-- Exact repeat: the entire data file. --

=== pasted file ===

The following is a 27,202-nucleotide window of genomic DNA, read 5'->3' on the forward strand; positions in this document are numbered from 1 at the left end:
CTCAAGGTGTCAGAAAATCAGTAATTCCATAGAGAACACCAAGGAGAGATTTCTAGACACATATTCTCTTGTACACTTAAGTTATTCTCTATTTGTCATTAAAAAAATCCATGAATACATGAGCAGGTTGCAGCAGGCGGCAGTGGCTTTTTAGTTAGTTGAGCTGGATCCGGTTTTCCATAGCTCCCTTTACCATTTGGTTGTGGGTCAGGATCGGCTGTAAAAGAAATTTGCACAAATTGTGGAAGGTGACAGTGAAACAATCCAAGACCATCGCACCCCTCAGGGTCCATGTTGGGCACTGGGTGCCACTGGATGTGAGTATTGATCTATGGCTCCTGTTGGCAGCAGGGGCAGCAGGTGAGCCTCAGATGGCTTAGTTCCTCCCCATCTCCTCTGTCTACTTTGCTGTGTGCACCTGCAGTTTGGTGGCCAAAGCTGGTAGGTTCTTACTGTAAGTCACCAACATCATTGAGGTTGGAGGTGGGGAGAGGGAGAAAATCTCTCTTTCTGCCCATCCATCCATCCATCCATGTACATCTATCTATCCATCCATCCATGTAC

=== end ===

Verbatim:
The following is a 27,202-nucleotide window of genomic DNA, read 5'->3' on the forward strand; positions in this document are numbered from 1 at the left end:
CTCAAGGTGTCAGAAAATCAGTAATTCCATAGAGAACACCAAGGAGAGATTTCTAGACACATATTCTCTTGTACACTTAAGTTATTCTCTATTTGTCATTAAAAAAATCCATGAATACATGAGCAGGTTGCAGCAGGCGGCAGTGGCTTTTTAGTTAGTTGAGCTGGATCCGGTTTTCCATAGCTCCCTTTACCATTTGGTTGTGGGTCAGGATCGGCTGTAAAAGAAATTTGCACAAATTGTGGAAGGTGACAGTGAAACAATCCAAGACCATCGCACCCCTCAGGGTCCATGTTGGGCACTGGGTGCCACTGGATGTGAGTATTGATCTATGGCTCCTGTTGGCAGCAGGGGCAGCAGGTGAGCCTCAGATGGCTTAGTTCCTCCCCATCTCCTCTGTCTACTTTGCTGTGTGCACCTGCAGTTTGGTGGCCAAAGCTGGTAGGTTCTTACTGTAAGTCACCAACATCATTGAGGTTGGAGGTGGGGAGAGGGAGAAAATCTCTCTTTCTGCCCATCCATCCATCCATCCATGTACATCTATCTATCCATCCATCCATGTAC